I've played in Cleveland 12 or so times during my playing career. In all those games, only one that I remember was played in sunshine. Most of those games were played in nasty weather. Sunday's was no different. And here's what I saw:
Pre-game stretch brought Joey Porter and Kellen Winslow together for a smack talk 20 yards apart. Every time Joey would step a half-foot over the 40, the officials would hustle him back. Then moments later, right along the 50-yard line, Chris Gardocki, Jeff Reed, and Greg Warren strolled casually toward the sideline. The officials moved quickly to hustle them back to the 40. Jeff Reed looked at the official and said, "Dude, seriously, we'd be the last ones to start anything."
Hank Fraley, the Cleve Brownie C, had a tough task: block Casey Hampton. Hank's a fine player, but there's no way Cleveland could hope to match-up Hank and Hamp one on one. They didn't. Every pass had Hank backed up by a G or FB Terrell Smith. Same thing happened with the run. Cleveland might have picked up some run yardage, but it wasn't because Big Snack got blocked. The cutback actually worked a couple of times because Casey got so far into the backfield, the backside got caught because the separation was so great laterally and vertically.
I can't tell you how hard it is to put into words how much havoc Casey creates in the pits. Try to picture "Running with the Bulls" in Spain. Casey's the bull and he's coming from the opposite direction, running at the people, not chasing them.
Fraley also got smoked by James Farrior on an okie-doke. James would move into the line of scrimmage during the cadence, then start to drop back and then blitz. Potsie got home three times in the first half alone on that move. Fool me once, shame on you. Fool me twice, shame on me. But three times?
Anytime there's an interception, for an offensive player, it's like the inmates taking over the asylum. On the third INT of Big Ben, Kendall Simmons moved into coverage mode. An unidentified Browns player delivered the meaning of the phrase, "Keep your head on a swivel." I once got blasted into the future in a game against the Oilers. Todd Blackledge threw an interception, and I went after the interceptor. I got ear-holed by a big old grudge-carrying DT with a 10-yard run at me from the blind side. I learned how to speak Spanish in one easy lesson. Just put on blinders during an INT return.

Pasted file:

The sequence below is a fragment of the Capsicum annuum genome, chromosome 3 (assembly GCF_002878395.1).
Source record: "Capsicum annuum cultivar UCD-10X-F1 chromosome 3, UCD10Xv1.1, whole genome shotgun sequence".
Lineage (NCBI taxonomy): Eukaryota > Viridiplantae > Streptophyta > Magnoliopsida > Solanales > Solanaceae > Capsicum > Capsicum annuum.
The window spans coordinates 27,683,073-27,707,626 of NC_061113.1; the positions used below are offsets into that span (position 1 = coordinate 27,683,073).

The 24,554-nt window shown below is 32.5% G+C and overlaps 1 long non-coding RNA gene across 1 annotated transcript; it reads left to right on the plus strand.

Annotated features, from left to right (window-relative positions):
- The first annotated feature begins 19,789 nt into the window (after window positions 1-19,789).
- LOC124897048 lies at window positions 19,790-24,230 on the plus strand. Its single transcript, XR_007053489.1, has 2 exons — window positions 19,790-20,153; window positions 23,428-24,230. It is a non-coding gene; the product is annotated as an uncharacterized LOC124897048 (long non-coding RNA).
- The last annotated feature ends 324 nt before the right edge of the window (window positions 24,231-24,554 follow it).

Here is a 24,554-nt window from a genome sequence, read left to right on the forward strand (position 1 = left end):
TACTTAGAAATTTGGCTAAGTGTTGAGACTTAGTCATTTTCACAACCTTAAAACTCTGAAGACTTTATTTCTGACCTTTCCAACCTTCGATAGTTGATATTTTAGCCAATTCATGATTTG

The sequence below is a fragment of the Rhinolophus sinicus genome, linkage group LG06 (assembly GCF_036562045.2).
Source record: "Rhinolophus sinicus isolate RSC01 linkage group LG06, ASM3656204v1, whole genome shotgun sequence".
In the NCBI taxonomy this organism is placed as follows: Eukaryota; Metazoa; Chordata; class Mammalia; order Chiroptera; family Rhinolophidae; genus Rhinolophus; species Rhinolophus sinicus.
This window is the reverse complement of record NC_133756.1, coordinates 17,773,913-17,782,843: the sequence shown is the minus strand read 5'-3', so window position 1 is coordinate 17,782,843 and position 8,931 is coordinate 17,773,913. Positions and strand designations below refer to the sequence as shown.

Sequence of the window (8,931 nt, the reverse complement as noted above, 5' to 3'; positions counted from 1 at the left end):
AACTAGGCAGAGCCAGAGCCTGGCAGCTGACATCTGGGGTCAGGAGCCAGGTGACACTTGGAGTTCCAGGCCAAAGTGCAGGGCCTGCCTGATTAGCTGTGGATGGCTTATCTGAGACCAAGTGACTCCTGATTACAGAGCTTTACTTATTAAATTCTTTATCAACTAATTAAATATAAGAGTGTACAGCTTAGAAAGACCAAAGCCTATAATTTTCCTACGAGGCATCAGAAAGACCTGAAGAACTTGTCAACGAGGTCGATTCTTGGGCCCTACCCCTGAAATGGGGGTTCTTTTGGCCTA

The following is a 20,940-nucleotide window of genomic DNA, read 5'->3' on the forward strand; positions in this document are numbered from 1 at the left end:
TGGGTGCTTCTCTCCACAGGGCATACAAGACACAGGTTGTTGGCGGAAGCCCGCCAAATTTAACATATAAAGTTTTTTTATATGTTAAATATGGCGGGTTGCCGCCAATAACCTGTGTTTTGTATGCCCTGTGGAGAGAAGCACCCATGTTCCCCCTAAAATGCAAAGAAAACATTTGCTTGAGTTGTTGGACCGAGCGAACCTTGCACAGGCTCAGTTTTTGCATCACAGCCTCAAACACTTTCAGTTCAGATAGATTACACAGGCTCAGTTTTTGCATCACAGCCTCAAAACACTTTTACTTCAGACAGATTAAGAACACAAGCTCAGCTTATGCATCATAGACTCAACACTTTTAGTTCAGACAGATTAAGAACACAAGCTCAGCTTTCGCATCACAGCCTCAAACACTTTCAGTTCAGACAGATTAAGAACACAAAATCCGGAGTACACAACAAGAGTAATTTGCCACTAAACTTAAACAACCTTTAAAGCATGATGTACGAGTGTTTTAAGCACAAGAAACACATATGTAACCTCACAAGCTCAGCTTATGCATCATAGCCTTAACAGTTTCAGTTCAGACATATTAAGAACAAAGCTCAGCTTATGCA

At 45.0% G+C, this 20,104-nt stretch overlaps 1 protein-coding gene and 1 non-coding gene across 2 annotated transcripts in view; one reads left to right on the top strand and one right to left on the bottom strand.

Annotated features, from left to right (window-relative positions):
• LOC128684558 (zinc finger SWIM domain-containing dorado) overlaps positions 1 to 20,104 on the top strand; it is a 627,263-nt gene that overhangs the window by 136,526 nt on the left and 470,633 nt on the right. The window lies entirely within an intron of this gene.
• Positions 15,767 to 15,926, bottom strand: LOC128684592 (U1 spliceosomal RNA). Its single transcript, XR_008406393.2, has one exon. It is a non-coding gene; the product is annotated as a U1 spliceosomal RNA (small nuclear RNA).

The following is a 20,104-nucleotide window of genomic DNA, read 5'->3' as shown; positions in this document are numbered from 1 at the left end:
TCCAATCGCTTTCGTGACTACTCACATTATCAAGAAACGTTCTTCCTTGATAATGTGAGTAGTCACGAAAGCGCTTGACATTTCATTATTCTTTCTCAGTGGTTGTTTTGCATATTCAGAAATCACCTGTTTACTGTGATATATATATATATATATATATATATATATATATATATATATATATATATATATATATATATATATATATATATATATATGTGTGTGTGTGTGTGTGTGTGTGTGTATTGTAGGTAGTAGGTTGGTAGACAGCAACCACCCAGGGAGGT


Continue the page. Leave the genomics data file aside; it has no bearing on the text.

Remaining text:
Clark Haggans muttered to me at halftime, "That's one slippery sonuva _____!" I saw Clark's point when he almost missed a sack on Charlie Frye in the second half. Frye ducked as Clark came over the top. Haggans wrestled Frye to the ground in a wrestling move that Bruno Sammartino would've loved.
I knew the temperature was dropping during the game. I had a candy bar in my pocket, and by the second half it was hard as a rock. Almost cracked a tooth.
Aaron Smith is another guy that is hard to describe just how good he is. On a stretch play run towards me, Smith played across the face of an attempted down block of 320 lb OT Ryan Tucker. Following that came 300 plus Cosey Coleman, who pulled around Tucker and was on a search and destroy mission for either Foote or Farrior. Aaron knocker-ated him, left him in his wake. Now reaching the outside containment point, Smith, having just punked-out Coleman and Tucker, took on the explosive FB Terrelle Smith. Aaron blasted him and pinned him to the ground on his back as the play came to a no gain. Four to five seconds of high intensity marauding, three Browns bodies bagged, and no gain, AWESOME.
Déjà vu all over again part two. There I am walking up the player's tunnel to the Pittsburgh Steelers' locker room after the game with Aaron Smith. Aaron says to me, "You know what keeps you sane? The next 24 hours." Twenty-two years ago, after a tight game that ended in a win for us with a forgotten opponent, Mike Webster uttered those exact same words to me as we walked off the field at Three Rivers.